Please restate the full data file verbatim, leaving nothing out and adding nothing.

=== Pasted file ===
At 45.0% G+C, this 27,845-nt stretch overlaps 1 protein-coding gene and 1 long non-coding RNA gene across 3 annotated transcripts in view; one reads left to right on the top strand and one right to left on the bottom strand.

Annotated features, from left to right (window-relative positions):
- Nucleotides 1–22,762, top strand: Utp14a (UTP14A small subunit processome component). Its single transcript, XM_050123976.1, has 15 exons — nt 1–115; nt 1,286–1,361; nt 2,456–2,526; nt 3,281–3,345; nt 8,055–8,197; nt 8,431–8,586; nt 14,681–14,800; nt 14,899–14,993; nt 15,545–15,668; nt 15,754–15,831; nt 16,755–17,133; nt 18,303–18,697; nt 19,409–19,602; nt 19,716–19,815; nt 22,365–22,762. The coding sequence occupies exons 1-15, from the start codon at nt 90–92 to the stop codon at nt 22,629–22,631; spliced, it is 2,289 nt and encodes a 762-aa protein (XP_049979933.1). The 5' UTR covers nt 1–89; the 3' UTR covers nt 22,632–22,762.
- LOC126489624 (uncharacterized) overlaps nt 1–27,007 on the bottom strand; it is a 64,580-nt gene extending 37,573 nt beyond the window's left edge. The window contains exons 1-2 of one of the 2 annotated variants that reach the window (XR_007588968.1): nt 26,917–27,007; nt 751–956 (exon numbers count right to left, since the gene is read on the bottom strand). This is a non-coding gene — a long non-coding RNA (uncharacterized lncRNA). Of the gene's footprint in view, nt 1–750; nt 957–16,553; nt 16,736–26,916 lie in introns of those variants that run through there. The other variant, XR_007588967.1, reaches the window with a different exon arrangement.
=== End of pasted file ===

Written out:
At 45.0% G+C, this 27,845-nt stretch overlaps 1 protein-coding gene and 1 long non-coding RNA gene across 3 annotated transcripts in view; one reads left to right on the top strand and one right to left on the bottom strand.

Annotated features, from left to right (window-relative positions):
- Nucleotides 1–22,762, top strand: Utp14a (UTP14A small subunit processome component). Its single transcript, XM_050123976.1, has 15 exons — nt 1–115; nt 1,286–1,361; nt 2,456–2,526; nt 3,281–3,345; nt 8,055–8,197; nt 8,431–8,586; nt 14,681–14,800; nt 14,899–14,993; nt 15,545–15,668; nt 15,754–15,831; nt 16,755–17,133; nt 18,303–18,697; nt 19,409–19,602; nt 19,716–19,815; nt 22,365–22,762. The coding sequence occupies exons 1-15, from the start codon at nt 90–92 to the stop codon at nt 22,629–22,631; spliced, it is 2,289 nt and encodes a 762-aa protein (XP_049979933.1). The 5' UTR covers nt 1–89; the 3' UTR covers nt 22,632–22,762.
- LOC126489624 (uncharacterized) overlaps nt 1–27,007 on the bottom strand; it is a 64,580-nt gene extending 37,573 nt beyond the window's left edge. The window contains exons 1-2 of one of the 2 annotated variants that reach the window (XR_007588968.1): nt 26,917–27,007; nt 751–956 (exon numbers count right to left, since the gene is read on the bottom strand). This is a non-coding gene — a long non-coding RNA (uncharacterized lncRNA). Of the gene's footprint in view, nt 1–750; nt 957–16,553; nt 16,736–26,916 lie in introns of those variants that run through there. The other variant, XR_007588967.1, reaches the window with a different exon arrangement.